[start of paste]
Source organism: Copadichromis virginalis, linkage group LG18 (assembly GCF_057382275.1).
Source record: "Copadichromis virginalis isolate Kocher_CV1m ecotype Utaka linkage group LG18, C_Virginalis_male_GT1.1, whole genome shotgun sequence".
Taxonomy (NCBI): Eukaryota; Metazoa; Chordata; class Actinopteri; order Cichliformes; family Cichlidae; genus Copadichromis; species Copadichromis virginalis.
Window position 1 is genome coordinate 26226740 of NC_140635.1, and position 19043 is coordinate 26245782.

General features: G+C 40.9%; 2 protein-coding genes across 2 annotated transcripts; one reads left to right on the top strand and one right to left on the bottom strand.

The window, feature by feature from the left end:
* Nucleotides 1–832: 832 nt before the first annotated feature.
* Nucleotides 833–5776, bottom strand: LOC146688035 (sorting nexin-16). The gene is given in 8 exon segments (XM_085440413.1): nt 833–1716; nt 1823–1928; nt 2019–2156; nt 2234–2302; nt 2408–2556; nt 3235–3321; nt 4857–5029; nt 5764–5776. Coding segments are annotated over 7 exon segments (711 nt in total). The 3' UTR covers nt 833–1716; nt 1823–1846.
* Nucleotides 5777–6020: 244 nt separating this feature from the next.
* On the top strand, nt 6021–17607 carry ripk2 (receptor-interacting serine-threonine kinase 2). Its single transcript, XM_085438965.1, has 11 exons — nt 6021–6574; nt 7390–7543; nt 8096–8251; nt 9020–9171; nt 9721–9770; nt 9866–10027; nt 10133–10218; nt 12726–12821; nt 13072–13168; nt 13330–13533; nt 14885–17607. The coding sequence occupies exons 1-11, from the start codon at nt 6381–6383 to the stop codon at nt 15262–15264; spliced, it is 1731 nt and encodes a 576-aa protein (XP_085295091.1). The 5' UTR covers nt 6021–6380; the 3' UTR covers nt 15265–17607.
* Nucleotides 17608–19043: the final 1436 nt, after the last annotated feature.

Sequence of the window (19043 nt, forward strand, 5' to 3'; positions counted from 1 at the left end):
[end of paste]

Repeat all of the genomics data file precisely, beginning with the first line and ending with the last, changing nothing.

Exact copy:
Source organism: Copadichromis virginalis, linkage group LG18 (assembly GCF_057382275.1).
Source record: "Copadichromis virginalis isolate Kocher_CV1m ecotype Utaka linkage group LG18, C_Virginalis_male_GT1.1, whole genome shotgun sequence".
Taxonomy (NCBI): Eukaryota; Metazoa; Chordata; class Actinopteri; order Cichliformes; family Cichlidae; genus Copadichromis; species Copadichromis virginalis.
Window position 1 is genome coordinate 26226740 of NC_140635.1, and position 19043 is coordinate 26245782.

General features: G+C 40.9%; 2 protein-coding genes across 2 annotated transcripts; one reads left to right on the top strand and one right to left on the bottom strand.

The window, feature by feature from the left end:
* Nucleotides 1–832: 832 nt before the first annotated feature.
* Nucleotides 833–5776, bottom strand: LOC146688035 (sorting nexin-16). The gene is given in 8 exon segments (XM_085440413.1): nt 833–1716; nt 1823–1928; nt 2019–2156; nt 2234–2302; nt 2408–2556; nt 3235–3321; nt 4857–5029; nt 5764–5776. Coding segments are annotated over 7 exon segments (711 nt in total). The 3' UTR covers nt 833–1716; nt 1823–1846.
* Nucleotides 5777–6020: 244 nt separating this feature from the next.
* On the top strand, nt 6021–17607 carry ripk2 (receptor-interacting serine-threonine kinase 2). Its single transcript, XM_085438965.1, has 11 exons — nt 6021–6574; nt 7390–7543; nt 8096–8251; nt 9020–9171; nt 9721–9770; nt 9866–10027; nt 10133–10218; nt 12726–12821; nt 13072–13168; nt 13330–13533; nt 14885–17607. The coding sequence occupies exons 1-11, from the start codon at nt 6381–6383 to the stop codon at nt 15262–15264; spliced, it is 1731 nt and encodes a 576-aa protein (XP_085295091.1). The 5' UTR covers nt 6021–6380; the 3' UTR covers nt 15265–17607.
* Nucleotides 17608–19043: the final 1436 nt, after the last annotated feature.

Sequence of the window (19043 nt, forward strand, 5' to 3'; positions counted from 1 at the left end):